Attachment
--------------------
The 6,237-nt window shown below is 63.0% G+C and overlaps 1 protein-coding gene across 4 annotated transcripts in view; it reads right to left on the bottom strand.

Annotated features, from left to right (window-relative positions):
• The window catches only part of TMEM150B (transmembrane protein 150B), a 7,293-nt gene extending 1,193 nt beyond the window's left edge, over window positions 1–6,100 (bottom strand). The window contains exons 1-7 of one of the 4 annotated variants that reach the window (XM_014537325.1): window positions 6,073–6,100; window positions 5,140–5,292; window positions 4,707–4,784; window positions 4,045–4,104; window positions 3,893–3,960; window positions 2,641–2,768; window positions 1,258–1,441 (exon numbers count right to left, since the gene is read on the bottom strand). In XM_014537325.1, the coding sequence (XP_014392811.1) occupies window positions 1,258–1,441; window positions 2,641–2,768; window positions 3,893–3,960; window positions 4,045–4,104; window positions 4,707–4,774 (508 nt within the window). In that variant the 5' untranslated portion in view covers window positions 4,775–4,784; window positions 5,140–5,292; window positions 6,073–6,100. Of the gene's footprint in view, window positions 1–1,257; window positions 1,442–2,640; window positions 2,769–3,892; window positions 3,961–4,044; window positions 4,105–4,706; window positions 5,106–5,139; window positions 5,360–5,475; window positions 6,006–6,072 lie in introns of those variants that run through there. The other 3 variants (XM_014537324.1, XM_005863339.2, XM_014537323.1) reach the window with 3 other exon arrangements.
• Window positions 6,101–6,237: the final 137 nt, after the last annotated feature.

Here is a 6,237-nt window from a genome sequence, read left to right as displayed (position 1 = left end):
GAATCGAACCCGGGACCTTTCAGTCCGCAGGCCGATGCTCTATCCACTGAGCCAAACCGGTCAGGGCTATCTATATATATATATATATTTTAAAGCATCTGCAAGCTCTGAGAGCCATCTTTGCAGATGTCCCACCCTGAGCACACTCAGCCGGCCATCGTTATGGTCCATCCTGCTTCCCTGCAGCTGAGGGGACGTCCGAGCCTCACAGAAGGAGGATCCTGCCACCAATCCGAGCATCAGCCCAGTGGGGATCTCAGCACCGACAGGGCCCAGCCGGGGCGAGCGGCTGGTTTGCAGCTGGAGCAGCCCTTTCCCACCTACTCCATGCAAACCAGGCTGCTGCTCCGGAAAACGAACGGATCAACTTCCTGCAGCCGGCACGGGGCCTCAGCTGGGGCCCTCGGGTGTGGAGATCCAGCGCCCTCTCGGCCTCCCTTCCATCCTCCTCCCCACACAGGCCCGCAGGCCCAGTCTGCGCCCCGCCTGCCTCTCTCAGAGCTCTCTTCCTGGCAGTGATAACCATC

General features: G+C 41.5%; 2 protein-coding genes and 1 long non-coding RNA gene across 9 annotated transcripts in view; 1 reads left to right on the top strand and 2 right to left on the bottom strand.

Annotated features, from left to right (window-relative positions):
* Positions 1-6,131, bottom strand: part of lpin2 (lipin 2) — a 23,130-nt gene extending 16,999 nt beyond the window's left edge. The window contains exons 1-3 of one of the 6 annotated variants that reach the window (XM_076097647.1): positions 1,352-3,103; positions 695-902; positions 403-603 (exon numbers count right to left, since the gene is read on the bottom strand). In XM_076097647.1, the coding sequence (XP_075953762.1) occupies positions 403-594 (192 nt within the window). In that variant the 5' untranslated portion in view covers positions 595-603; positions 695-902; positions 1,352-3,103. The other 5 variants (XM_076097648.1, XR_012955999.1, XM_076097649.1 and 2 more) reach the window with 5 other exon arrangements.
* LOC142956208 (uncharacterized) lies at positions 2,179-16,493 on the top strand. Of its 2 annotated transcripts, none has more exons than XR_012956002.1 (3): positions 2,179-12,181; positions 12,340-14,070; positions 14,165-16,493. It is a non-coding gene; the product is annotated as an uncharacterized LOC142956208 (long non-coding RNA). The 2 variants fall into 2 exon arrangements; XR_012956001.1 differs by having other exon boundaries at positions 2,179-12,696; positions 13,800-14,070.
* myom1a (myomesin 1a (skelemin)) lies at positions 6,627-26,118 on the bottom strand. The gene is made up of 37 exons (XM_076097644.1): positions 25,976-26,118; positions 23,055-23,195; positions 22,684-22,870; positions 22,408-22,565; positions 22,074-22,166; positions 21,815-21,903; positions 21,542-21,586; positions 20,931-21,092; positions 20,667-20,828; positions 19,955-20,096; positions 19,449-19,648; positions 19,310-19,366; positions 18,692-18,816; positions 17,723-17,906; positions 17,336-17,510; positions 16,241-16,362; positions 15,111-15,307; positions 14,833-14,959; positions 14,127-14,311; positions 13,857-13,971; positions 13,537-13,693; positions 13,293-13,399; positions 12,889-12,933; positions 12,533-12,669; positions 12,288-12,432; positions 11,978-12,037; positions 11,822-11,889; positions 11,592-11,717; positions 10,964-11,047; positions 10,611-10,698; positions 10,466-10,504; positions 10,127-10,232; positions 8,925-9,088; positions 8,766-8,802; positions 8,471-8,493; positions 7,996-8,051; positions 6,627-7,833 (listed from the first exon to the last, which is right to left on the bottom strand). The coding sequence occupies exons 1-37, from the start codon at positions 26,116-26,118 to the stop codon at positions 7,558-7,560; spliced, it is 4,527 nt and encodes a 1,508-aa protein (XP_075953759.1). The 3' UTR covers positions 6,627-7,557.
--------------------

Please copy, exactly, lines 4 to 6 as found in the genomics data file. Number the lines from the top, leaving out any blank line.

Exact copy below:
• Window positions 6,101–6,237: the final 137 nt, after the last annotated feature.

Here is a 6,237-nt window from a genome sequence, read left to right as displayed (position 1 = left end):
GAATCGAACCCGGGACCTTTCAGTCCGCAGGCCGATGCTCTATCCACTGAGCCAAACCGGTCAGGGCTATCTATATATATATATATATTTTAAAGCATCTGCAAGCTCTGAGAGCCATCTTTGCAGATGTCCCACCCTGAGCACACTCAGCCGGCCATCGTTATGGTCCATCCTGCTTCCCTGCAGCTGAGGGGACGTCCGAGCCTCACAGAAGGAGGATCCTGCCACCAATCCGAGCATCAGCCCAGTGGGGATCTCAGCACCGACAGGGCCCAGCCGGGGCGAGCGGCTGGTTTGCAGCTGGAGCAGCCCTTTCCCACCTACTCCATGCAAACCAGGCTGCTGCTCCGGAAAACGAACGGATCAACTTCCTGCAGCCGGCACGGGGCCTCAGCTGGGGCCCTCGGGTGTGGAGATCCAGCGCCCTCTCGGCCTCCCTTCCATCCTCCTCCCCACACAGGCCCGCAGGCCCAGTCTGCGCCCCGCCTGCCTCTCTCAGAGCTCTCTTCCTGGCAGTGATAACCATC